With the holiday season upon us, these paleo and gluten free shortbread cookies make the perfect treat to top your cookie platter. Made with an almond and cassava flour blend and sweetened with maple sugar, these cookies contain a distinct buttery taste
We’re mere days from Christmas and hours from Hanukkah (jaw drop), which means the holiday baking frenzy is completely underway at my house. In the past month, I tweaked a snickerdoodle recipe from the archives, perfected a gluten-free cornbread for your holiday table, tweaked an old favorite gluten free cracker toffee recipe, and whipped up an apple galette that’s far easier to make than it appears.
But you know me: can’t stop won’t stop.
I couldn’t shake the feeling that this year’s piece de resistance was a new recipe for gluten-free shortbread cookies. And, about 8 test batches later, here they are, just as perfectly thick, buttery, a little bit crumbly, and melt-in-your-mouth-y as you’d expect – no, demand – of a perfect shortbread.
How to Make Gluten-Free Shortbread Cookies
To start, preheat your oven to 3o0 degrees. Yes, 300 – not 350. We want these thick, yet delicate cookies to cook low and slow so they just cook through without browning or, worse, burning. While your oven is preheating, line a baking sheet with a silicone baking pad or parchment paper, and set aside.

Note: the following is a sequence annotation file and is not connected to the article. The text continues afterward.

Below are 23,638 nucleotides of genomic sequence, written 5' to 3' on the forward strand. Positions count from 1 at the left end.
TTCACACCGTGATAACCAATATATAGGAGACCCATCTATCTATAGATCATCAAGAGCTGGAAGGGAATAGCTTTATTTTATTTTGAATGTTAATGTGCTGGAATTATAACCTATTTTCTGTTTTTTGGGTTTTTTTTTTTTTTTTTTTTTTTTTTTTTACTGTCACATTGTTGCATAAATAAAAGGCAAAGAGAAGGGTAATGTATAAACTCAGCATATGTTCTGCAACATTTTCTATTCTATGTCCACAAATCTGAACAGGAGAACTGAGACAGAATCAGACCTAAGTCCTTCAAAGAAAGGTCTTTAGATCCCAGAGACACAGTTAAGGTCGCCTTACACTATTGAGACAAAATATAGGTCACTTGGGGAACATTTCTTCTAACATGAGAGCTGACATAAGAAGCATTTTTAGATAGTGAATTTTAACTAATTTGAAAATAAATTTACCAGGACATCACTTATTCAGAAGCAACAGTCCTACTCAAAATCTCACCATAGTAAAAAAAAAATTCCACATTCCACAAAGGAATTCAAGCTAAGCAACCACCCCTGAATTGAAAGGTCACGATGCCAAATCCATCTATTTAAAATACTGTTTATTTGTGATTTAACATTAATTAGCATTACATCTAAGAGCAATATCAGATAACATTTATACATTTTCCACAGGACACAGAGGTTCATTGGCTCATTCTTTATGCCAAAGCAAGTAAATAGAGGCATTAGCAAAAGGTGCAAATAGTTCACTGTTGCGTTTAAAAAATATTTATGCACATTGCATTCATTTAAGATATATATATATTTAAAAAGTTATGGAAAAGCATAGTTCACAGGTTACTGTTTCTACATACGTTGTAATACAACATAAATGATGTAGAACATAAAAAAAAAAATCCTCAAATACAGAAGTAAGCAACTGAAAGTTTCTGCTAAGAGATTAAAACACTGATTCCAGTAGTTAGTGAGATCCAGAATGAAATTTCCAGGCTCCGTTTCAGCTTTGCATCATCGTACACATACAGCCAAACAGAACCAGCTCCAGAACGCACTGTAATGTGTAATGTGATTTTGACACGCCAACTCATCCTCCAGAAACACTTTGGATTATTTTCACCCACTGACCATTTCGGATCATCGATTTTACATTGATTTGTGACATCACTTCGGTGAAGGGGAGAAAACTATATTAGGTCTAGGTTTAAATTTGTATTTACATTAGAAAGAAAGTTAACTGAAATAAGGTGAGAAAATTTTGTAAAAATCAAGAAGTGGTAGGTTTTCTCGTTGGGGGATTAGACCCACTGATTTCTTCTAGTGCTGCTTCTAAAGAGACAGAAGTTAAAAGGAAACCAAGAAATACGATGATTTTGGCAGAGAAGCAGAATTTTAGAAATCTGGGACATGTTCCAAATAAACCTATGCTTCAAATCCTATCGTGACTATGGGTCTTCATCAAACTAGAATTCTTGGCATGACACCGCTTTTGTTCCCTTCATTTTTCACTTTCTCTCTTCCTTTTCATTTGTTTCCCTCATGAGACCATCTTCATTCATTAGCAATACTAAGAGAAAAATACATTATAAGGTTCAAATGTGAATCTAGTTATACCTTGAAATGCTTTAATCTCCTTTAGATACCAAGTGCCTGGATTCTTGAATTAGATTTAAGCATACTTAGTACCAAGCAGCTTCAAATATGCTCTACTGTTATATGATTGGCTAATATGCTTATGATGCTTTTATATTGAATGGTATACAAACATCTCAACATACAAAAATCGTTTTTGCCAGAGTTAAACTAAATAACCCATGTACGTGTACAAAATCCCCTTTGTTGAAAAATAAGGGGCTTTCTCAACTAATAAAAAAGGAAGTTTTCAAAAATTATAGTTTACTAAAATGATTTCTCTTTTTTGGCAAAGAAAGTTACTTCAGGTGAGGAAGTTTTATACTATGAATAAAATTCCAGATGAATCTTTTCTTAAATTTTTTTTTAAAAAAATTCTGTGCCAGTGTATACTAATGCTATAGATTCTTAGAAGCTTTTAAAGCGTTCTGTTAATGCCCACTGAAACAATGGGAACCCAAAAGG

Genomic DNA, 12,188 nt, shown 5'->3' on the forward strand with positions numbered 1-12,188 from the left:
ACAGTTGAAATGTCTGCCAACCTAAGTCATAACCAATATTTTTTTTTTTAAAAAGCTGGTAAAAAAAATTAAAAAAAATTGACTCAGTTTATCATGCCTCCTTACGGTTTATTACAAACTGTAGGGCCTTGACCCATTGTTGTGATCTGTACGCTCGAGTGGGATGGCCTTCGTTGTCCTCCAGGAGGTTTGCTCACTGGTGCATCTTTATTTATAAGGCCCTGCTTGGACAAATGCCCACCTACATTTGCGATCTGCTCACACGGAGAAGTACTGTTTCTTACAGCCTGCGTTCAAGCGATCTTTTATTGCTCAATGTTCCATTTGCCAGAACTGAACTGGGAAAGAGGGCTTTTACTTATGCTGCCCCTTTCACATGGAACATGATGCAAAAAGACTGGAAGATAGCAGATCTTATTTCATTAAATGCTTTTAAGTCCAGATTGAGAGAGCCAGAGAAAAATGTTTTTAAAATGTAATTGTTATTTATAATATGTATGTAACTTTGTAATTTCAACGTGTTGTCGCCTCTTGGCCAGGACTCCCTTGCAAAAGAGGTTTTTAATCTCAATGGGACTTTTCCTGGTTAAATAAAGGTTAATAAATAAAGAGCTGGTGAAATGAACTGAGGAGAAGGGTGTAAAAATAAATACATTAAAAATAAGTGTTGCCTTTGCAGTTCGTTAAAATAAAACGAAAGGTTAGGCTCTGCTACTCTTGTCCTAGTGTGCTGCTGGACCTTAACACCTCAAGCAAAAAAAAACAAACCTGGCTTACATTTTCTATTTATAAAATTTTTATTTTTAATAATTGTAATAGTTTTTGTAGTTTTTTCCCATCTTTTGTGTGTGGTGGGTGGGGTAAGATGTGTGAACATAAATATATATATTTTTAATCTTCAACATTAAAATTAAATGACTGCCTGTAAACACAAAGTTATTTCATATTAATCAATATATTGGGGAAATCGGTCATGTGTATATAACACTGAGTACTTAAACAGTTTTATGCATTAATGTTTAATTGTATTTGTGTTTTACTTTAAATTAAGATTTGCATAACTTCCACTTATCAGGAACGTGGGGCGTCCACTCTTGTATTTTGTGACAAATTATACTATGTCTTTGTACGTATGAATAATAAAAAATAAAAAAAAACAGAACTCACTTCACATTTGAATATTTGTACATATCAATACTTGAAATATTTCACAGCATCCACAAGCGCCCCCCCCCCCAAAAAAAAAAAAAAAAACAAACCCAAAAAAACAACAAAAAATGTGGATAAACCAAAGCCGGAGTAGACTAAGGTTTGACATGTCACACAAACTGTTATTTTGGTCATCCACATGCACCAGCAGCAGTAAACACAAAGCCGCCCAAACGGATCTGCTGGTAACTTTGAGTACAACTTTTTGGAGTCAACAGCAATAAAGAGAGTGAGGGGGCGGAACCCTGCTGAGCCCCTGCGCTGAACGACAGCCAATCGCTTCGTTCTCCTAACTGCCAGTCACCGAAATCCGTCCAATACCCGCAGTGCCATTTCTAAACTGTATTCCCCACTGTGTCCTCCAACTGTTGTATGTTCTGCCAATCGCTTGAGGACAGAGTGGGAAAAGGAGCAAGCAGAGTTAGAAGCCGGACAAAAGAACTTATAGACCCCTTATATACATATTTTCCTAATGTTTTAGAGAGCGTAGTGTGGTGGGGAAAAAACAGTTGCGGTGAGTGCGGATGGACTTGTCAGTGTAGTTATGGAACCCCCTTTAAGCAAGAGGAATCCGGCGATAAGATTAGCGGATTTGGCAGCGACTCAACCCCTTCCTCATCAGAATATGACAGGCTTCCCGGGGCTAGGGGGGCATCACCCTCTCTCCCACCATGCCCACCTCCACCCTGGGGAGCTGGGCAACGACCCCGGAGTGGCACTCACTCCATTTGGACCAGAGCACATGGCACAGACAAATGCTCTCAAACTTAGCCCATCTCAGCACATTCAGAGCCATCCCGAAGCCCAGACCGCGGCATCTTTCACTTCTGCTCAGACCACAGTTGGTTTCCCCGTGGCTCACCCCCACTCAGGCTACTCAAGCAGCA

Ingredients for this shortbread cookie recipe
These cookies use a gluten-free flour blend of almond and cassava flour, plus, salt, and maple sugar. That will make up your dry ingredients mixture. The only wet ingredients you’ll need are grass-fed butter (yes, butter! Not ghee!) and vanilla extract.
Since it’s such a simple recipe with limited ingredients, you need to make sure you’re using the best of the best quality ingredients. That means finely ground blanched almond flour, grass-fed butter, and pure vanilla extract.
Equipment for the shortbread recipe
The good news is that these cookies come together entirely in the food processor. The bad news is that if you don’t have a food processor, it might turn you off to this recipe. Don’t let it!
You can also make the dough in stand mixture, but make sure to keep it at low speed and mix until the vanilla and dry ingredients are just combined with the butter and sugar – not a moment longer. You don’t want to incorporate too much air into these cookies! Id you don’t have a food processor OR a stand mixer, you can put this together in a mixing bowl, but be warned: you really need to stir like crazy to cream together the butter and sugar.
Once the dough comes together, it will also be handy to have a rolling pin, bench scraper, and parchment paper for rolling and cutting the cookies into the traditional little “fingers”. Oh, and a fork or toothpick or poking the cookies!